The men’s lightweight double is the only Olympic-class boat available to lightweight rowers. Jake and Fintan want to become Olympians. But standing in their way are two legends of Irish rowing, with Paul a three-time world champion. That’s why this is interesting. We have four Skibbereen rowers vying for two seats in the one boat in an important year. This is an Olympic qualifying year. At the World Rowing Championships in Austria at the end of August, Ireland will try to qualify the men’s lightweight double for next year’s Olympics.

Right now Gary and Paul are in possession of the two seats in the boat – but Jake and Fintan are ready to challenge.

‘To be honest, the Olympics is a target. You always feel stupid saying it but when you step back and look at it, it is a big goal. It would be the target alright,’ Fintan told the Star Sport Podcast this week.

Jake added: ‘We will see how this season goes, see how the trials go at the end of June. We trial regularly so even if there is a boat that is going to this year’s world championships, that’s not necessarily the boat that will be at the Olympic Games next year. We will keep training away and see where it goes. But ya, it is a target.’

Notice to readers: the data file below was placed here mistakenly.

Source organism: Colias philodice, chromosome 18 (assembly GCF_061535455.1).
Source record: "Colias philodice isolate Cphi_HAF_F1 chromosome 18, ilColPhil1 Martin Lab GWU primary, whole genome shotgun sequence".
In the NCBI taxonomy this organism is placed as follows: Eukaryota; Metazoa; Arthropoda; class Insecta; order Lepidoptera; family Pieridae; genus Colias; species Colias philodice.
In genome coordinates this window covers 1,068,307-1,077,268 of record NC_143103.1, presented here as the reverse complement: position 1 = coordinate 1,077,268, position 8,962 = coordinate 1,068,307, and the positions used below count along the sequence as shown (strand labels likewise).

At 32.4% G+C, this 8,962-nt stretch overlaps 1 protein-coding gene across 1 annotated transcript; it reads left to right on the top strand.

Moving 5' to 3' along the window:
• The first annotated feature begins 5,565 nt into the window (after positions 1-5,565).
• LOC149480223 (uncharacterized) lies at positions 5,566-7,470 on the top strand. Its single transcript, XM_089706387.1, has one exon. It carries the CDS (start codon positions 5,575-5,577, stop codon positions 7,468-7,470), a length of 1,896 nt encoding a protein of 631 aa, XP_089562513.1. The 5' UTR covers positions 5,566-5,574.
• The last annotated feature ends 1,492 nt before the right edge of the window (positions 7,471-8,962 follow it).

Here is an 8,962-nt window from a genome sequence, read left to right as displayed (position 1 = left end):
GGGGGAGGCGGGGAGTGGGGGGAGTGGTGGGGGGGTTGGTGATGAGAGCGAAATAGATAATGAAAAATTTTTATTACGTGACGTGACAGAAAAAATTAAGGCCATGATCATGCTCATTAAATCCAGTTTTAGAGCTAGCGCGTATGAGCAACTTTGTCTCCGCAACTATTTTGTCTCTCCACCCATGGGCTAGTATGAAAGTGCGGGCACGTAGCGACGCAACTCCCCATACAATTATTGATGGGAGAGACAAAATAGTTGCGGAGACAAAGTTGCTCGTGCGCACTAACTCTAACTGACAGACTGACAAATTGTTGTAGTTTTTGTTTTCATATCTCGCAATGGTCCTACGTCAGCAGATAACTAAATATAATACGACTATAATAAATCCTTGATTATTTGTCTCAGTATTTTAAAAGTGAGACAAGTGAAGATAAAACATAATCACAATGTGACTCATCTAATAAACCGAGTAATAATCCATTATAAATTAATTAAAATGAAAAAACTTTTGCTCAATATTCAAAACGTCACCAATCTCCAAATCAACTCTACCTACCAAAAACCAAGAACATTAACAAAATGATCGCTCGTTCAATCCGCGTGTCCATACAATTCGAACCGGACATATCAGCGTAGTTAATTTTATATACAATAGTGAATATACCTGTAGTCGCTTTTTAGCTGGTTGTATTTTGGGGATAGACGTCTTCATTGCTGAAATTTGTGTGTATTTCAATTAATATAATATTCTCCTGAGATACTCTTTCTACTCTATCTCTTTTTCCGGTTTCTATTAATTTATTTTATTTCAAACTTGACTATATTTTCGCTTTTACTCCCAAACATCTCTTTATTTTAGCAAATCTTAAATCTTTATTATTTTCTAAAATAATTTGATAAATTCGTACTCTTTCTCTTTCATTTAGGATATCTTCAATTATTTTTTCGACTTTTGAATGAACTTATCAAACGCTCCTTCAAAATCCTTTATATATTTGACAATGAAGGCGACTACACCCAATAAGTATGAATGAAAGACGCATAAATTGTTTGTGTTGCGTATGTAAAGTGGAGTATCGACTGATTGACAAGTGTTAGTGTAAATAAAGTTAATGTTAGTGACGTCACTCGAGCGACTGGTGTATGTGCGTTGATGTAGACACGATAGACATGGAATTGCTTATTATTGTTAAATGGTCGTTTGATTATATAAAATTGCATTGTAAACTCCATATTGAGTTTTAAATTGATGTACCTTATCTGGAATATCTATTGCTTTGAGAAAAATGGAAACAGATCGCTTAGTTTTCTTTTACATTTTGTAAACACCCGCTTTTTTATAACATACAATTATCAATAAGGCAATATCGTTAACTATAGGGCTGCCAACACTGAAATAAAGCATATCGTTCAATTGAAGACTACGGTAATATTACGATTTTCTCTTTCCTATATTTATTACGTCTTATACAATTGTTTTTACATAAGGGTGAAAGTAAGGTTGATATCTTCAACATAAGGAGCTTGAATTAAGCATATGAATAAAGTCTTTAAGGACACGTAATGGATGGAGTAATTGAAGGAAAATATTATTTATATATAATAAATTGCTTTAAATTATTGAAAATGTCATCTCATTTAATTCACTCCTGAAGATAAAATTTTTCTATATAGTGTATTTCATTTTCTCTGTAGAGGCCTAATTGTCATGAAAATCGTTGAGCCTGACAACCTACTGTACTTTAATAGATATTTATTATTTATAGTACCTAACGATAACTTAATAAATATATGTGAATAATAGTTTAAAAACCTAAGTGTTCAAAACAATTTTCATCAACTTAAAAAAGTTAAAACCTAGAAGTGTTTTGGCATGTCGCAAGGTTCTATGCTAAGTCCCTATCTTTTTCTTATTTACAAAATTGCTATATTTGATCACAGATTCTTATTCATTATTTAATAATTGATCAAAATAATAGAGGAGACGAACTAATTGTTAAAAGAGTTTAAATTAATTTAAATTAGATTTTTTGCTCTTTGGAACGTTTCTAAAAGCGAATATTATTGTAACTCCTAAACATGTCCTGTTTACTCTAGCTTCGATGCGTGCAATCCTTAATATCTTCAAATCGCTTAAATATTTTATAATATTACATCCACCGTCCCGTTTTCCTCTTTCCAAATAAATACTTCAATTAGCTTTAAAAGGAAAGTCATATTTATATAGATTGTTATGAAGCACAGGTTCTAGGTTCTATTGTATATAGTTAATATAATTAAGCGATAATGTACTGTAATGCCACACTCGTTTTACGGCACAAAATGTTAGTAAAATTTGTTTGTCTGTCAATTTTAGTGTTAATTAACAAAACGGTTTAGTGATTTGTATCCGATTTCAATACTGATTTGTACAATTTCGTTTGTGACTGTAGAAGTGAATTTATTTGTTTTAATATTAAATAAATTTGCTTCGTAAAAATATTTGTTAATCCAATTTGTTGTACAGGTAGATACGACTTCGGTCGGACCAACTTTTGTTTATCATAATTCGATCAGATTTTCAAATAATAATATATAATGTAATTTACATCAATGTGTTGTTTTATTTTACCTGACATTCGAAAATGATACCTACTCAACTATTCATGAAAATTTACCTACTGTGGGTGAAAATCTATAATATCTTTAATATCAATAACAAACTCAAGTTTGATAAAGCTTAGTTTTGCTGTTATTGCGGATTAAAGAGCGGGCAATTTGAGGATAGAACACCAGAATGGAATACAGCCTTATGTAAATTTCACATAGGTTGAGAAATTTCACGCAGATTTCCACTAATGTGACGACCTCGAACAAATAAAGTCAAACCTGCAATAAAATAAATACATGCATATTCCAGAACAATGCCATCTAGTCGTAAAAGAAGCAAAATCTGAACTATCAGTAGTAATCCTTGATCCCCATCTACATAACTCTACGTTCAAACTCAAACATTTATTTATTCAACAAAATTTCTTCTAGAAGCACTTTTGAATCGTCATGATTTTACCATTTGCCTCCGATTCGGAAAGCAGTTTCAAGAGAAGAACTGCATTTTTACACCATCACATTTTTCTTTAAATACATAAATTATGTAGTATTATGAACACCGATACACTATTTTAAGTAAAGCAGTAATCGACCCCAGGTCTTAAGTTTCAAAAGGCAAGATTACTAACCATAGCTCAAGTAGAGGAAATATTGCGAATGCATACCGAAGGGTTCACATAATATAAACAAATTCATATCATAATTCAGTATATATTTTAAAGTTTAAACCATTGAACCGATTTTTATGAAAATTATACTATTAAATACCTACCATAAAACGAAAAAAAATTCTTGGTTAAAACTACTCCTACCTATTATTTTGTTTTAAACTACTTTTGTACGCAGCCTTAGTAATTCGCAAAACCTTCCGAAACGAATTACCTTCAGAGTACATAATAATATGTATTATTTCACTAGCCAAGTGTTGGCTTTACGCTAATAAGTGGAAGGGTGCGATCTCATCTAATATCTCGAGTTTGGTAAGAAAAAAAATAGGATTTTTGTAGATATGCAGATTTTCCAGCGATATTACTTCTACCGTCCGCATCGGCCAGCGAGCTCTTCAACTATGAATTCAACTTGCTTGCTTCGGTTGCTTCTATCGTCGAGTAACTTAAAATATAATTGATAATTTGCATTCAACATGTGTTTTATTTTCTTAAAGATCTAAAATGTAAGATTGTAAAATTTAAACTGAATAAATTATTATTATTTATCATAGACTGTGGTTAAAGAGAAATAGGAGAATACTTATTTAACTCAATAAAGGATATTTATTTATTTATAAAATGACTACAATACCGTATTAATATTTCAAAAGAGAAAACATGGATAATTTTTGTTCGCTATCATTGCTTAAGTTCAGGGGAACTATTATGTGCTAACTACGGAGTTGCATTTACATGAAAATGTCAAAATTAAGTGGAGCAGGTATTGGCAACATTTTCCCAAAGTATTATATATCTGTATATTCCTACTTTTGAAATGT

Jake and Fintan are improving considerably. They won a bronze medal in the men’s lightweight double at the international regatta in Piediluco, Italy, recently, finishing just behind Italy and Belgium, who Gary and Paul beat in last year’s world final in Bulgaria. At the recent Skibbereen Regatta, Fintan got the better of Gary in the men’s senior single scull, but Gary is only back on the water following a wrist injury he suffered while training in New Zealand.

World champs Gary and Paul are still in pole position. Jake and Fintan are chasing them. But this is good news for all four. Gary and Paul need competition and their younger Skibb club-mates hope to provide that. This should keep Gary and Paul on their toes. Competition is good, it sharpens the mind and helps focus. Gary and Paul will want to make sure they show who’s boss in the lightweight double. It’s win-win for coach Dominic Casey as he has four rowers, all Skibb, vying for two seats.